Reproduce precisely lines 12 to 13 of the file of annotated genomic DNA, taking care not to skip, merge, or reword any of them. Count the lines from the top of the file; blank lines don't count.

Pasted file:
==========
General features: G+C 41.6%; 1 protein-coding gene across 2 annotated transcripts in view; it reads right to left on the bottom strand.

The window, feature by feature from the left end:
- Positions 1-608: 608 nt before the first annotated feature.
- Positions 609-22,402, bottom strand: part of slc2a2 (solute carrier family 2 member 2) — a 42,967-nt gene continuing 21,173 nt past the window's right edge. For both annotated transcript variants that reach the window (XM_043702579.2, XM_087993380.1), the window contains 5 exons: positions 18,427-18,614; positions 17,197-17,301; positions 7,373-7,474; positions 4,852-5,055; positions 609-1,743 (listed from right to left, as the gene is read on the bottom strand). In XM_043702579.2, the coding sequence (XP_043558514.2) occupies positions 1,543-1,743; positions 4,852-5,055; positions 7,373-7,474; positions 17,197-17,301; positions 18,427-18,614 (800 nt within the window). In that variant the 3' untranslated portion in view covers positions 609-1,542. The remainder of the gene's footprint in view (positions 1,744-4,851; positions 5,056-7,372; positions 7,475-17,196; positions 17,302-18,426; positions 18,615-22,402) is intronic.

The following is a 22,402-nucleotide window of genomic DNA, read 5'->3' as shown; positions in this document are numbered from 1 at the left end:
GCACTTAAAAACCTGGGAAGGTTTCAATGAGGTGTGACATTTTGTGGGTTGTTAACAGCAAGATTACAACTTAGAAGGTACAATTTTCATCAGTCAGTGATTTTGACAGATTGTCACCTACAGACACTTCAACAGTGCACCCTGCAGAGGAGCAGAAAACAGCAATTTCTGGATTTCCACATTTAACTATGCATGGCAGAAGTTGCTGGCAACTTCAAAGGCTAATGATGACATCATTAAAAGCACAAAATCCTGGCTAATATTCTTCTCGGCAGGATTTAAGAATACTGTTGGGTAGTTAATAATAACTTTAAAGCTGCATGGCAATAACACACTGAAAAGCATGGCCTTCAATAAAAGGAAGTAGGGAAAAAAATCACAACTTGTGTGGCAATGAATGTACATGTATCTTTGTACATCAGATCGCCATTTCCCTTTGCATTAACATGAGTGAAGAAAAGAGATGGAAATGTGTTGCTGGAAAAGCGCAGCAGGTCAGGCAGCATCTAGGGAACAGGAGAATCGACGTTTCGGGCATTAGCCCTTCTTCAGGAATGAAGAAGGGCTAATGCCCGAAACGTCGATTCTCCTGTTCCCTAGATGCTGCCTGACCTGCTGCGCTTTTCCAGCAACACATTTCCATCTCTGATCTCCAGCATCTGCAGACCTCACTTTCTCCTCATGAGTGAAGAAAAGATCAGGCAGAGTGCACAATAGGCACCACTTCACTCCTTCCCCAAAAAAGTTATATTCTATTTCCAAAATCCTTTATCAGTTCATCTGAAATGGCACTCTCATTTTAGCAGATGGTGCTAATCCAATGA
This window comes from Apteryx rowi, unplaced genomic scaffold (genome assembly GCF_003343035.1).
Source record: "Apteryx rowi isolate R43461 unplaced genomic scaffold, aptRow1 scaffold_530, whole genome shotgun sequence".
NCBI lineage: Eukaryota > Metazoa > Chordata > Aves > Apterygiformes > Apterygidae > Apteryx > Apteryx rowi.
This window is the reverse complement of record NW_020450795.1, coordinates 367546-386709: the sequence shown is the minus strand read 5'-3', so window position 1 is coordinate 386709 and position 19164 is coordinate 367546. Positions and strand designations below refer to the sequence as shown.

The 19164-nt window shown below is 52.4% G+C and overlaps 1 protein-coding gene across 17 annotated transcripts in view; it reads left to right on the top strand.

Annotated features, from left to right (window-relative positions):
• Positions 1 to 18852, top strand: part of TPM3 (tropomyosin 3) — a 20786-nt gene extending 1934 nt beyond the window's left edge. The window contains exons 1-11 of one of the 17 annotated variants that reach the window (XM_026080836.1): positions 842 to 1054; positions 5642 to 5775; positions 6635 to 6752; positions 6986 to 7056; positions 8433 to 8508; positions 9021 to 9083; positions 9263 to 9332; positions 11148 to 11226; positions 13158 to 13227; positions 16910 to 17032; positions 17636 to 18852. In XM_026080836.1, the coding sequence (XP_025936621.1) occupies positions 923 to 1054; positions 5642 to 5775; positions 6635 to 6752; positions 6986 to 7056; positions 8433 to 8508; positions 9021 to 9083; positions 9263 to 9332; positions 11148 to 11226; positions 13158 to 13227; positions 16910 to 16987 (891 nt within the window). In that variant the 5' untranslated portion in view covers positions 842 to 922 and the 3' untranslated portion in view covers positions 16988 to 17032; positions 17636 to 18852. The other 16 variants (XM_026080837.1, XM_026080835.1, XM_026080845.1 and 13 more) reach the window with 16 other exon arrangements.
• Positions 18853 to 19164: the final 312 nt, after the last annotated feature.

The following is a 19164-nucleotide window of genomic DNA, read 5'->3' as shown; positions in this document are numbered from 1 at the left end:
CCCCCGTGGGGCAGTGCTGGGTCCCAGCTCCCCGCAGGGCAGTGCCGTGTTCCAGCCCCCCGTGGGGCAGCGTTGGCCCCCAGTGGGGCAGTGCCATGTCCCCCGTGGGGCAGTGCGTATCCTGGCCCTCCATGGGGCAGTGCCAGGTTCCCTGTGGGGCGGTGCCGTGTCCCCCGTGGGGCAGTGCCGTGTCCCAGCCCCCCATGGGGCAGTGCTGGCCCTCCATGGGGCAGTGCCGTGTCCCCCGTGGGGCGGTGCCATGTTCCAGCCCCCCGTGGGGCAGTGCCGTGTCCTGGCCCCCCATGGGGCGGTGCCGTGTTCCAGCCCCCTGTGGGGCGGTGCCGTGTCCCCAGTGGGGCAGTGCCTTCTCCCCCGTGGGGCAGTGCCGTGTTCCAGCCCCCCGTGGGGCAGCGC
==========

Annotated features, from left to right (window-relative positions):
• Positions 1 to 18852, top strand: part of TPM3 (tropomyosin 3) — a 20786-nt gene extending 1934 nt beyond the window's left edge. The window contains exons 1-11 of one of the 17 annotated variants that reach the window (XM_026080836.1): positions 842 to 1054; positions 5642 to 5775; positions 6635 to 6752; positions 6986 to 7056; positions 8433 to 8508; positions 9021 to 9083; positions 9263 to 9332; positions 11148 to 11226; positions 13158 to 13227; positions 16910 to 17032; positions 17636 to 18852. In XM_026080836.1, the coding sequence (XP_025936621.1) occupies positions 923 to 1054; positions 5642 to 5775; positions 6635 to 6752; positions 6986 to 7056; positions 8433 to 8508; positions 9021 to 9083; positions 9263 to 9332; positions 11148 to 11226; positions 13158 to 13227; positions 16910 to 16987 (891 nt within the window). In that variant the 5' untranslated portion in view covers positions 842 to 922 and the 3' untranslated portion in view covers positions 16988 to 17032; positions 17636 to 18852. The other 16 variants (XM_026080837.1, XM_026080835.1, XM_026080845.1 and 13 more) reach the window with 16 other exon arrangements.